Race and Sex Differences in the Receipt of Timely and Appropriate Lung Cancer Treatment
Published In: Medical Care, v. 47, no. 7, July 2009, p. 774-781
Posted on RAND.org on December 31, 2008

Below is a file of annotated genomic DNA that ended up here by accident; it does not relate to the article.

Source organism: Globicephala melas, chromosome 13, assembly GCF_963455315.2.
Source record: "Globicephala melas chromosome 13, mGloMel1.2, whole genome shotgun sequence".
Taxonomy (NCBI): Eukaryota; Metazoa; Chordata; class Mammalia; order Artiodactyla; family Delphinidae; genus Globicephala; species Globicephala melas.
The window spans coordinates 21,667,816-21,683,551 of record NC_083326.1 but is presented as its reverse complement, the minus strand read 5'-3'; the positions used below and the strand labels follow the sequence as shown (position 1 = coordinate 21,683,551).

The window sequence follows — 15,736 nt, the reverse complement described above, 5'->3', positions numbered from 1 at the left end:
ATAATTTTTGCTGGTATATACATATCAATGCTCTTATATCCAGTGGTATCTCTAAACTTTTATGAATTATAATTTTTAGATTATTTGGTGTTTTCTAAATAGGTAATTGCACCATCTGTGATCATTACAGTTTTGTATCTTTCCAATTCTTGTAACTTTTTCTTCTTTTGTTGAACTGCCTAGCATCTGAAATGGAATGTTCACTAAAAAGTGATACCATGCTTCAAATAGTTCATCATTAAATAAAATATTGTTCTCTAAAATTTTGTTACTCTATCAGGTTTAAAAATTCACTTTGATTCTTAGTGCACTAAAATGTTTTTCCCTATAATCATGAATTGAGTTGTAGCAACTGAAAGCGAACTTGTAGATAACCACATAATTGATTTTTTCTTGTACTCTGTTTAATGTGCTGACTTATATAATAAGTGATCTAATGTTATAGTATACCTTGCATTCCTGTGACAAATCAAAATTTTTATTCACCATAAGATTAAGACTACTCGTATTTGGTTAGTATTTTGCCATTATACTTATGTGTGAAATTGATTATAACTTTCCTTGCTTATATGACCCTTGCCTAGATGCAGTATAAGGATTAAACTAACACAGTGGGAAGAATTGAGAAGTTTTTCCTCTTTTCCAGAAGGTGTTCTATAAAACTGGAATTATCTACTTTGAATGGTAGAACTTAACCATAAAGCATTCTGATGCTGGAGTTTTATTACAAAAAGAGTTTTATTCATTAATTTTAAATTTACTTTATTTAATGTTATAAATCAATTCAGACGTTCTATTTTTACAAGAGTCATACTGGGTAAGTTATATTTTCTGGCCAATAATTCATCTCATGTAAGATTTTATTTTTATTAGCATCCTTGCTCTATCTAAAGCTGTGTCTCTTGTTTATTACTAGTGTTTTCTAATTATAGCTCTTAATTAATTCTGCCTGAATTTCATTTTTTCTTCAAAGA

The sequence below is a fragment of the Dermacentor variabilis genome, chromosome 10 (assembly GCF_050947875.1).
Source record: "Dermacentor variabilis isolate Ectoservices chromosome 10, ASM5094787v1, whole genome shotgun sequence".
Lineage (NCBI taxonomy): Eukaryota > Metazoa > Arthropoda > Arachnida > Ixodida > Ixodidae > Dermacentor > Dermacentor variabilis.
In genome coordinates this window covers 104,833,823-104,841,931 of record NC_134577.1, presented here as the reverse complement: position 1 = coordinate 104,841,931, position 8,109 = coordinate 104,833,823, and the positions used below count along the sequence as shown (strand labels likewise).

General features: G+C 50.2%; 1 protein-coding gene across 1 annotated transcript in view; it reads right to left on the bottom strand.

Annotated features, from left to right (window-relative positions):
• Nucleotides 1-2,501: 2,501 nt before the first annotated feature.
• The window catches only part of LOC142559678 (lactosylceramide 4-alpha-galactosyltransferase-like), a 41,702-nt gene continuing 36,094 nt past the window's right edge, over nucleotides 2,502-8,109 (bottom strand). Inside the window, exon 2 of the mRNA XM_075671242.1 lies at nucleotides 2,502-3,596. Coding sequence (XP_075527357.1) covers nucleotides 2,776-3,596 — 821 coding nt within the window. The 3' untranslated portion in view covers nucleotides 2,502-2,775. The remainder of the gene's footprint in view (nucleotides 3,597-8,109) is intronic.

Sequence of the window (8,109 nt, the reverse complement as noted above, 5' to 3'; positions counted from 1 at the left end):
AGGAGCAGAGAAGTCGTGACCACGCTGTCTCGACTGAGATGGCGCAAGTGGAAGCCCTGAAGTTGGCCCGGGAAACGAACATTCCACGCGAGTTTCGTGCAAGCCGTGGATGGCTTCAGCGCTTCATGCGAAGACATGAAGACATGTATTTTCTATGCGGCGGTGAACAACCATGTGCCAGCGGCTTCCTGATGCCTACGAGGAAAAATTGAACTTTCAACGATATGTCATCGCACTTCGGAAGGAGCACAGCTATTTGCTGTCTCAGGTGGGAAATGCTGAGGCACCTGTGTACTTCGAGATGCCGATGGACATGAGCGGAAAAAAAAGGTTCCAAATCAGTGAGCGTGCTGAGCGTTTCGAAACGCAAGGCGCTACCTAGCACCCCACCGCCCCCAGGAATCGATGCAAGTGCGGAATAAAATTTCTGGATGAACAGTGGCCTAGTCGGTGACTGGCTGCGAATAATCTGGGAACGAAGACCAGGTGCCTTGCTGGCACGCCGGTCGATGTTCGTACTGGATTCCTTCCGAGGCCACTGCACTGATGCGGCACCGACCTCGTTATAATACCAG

BACKGROUND: Previous research suggests that disparities in non-small-cell lung cancer (NSCLC) survival can be explained in part by disparities in the receipt of cancer treatment. Few studies, however, have considered race and sex disparities in the timing and appropriateness of treatment across stages of diagnosis. OBJECTIVE: To evaluate the relationship of sex and race with the receipt of timely and clinically appropriate NSCLC treatment for each stage of diagnosis. METHOD: Surveillance Epidemiology and End Result data linked to Medicare claims for beneficiaries diagnosed with NSCLC between 1995 and 1999 were used to evaluate the relationship between race and sex with timely and appropriate NSCLC treatment while controlling for other demographic characteristics, comorbidities, socioeconomic status, and provider supply (N = 22,145). RESULTS: Overall adjusted rates of timely and appropriate treatment are 37.2%, 58.1%, and 29.2% for Medicare beneficiaries diagnosed with stage I or II, III, and IV NSCLC, respectively. Among stage I or II patients, women were 25% less likely to receive timely surgical resection relative to men, and blacks were 66% less likely to receive timely and appropriate treatment than whites. Black men were least likely to receive resection (22.2% compared with 43.7% for white men). Blacks were 34% less likely to receive timely surgery, chemotherapy, or radiation for stage III disease and were 51% less likely to receive chemotherapy in a timely fashion for stage IV disease relative to whites. CONCLUSION: Significant variations in appropriate timely treatment were found within and across stages of diagnosis, confirming that sex and race differences in NSCLC treatment exist.